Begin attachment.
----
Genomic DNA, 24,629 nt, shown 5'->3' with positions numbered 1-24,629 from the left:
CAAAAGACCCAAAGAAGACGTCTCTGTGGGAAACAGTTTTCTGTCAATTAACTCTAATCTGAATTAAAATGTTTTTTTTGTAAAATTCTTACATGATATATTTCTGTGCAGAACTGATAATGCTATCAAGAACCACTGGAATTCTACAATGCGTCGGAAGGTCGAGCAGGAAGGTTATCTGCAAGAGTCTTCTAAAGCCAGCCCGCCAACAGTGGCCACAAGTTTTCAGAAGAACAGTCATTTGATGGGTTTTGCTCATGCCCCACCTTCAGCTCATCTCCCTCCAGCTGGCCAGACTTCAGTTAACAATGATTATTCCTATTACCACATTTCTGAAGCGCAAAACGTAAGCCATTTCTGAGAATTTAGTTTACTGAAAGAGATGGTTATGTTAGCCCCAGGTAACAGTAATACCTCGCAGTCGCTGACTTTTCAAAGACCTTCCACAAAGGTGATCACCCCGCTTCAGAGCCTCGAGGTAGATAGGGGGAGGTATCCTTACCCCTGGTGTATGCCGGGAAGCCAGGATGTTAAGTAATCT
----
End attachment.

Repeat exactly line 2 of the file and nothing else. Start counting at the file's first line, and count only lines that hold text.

CAAAAGACCCAAAGAAGACGTCTCTGTGGGAAACAGTTTTCTGTCAATTAACTCTAATCTGAATTAAAATGTTTTTTTTGTAAAATTCTTACATGATATATTTCTGTGCAGAACTGATAATGCTATCAAGAACCACTGGAATTCTACAATGCGTCGGAAGGTCGAGCAGGAAGGTTATCTGCAAGAGTCTTCTAAAGCCAGCCCGCCAACAGTGGCCACAAGTTTTCAGAAGAACAGTCATTTGATGGGTTTTGCTCATGCCCCACCTTCAGCTCATCTCCCTCCAGCTGGCCAGACTTCAGTTAACAATGATTATTCCTATTACCACATTTCTGAAGCGCAAAACGTAAGCCATTTCTGAGAATTTAGTTTACTGAAAGAGATGGTTATGTTAGCCCCAGGTAACAGTAATACCTCGCAGTCGCTGACTTTTCAAAGACCTTCCACAAAGGTGATCACCCCGCTTCAGAGCCTCGAGGTAGATAGGGGGAGGTATCCTTACCCCTGGTGTATGCCGGGAAGCCAGGATGTTAAGTAATCT